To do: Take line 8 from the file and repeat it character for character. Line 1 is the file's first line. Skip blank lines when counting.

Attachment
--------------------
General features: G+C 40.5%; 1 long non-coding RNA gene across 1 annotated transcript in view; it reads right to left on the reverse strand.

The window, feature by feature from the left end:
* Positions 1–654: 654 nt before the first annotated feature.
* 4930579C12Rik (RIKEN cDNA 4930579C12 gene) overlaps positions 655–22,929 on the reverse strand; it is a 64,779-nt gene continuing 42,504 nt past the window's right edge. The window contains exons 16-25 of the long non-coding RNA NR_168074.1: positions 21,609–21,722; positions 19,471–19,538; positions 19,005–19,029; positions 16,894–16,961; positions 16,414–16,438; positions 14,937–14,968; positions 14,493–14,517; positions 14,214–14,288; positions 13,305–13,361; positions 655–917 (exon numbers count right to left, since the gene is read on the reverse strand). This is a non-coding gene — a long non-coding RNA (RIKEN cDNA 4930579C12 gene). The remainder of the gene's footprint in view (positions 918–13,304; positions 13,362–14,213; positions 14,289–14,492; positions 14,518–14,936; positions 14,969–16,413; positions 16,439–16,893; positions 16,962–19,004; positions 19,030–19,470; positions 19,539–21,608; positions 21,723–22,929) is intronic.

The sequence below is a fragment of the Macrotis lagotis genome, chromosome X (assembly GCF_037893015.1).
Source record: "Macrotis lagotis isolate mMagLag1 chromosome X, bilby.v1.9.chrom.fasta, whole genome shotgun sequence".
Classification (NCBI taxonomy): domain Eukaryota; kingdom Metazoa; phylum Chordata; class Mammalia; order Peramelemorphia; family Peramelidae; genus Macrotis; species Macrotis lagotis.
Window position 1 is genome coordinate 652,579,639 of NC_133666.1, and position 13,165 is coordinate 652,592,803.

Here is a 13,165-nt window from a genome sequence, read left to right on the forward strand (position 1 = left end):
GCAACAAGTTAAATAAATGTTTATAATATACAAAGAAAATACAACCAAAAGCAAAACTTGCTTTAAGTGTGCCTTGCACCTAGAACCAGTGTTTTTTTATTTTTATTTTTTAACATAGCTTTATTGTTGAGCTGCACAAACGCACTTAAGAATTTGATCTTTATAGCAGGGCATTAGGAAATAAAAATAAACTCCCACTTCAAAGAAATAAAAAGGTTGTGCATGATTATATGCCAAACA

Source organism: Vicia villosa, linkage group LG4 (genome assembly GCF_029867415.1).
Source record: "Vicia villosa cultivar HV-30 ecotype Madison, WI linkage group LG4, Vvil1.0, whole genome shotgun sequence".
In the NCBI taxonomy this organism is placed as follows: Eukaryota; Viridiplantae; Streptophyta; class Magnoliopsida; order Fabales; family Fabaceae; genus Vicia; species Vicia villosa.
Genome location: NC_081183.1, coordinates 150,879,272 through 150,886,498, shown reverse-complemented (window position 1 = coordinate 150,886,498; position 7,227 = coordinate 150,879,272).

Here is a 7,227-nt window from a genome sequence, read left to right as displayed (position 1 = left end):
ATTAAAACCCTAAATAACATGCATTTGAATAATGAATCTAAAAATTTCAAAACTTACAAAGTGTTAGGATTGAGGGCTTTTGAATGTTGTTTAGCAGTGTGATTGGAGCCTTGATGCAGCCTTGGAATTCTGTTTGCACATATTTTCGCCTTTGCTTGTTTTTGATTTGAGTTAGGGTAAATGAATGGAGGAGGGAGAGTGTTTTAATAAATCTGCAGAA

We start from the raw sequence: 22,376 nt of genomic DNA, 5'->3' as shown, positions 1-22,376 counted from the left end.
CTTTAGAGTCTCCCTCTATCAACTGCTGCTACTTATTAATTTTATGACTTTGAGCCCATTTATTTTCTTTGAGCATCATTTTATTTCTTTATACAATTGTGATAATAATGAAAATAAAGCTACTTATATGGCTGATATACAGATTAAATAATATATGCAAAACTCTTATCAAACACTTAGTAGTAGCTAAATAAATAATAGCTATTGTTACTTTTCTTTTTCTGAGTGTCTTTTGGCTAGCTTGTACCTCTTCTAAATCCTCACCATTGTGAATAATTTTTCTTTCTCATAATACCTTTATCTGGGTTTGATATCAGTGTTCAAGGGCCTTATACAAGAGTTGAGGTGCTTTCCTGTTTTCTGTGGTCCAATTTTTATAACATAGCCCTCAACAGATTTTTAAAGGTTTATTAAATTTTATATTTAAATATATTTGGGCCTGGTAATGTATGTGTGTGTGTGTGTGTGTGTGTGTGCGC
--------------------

Window position 1 is genome coordinate 652,579,639 of NC_133666.1, and position 13,165 is coordinate 652,592,803.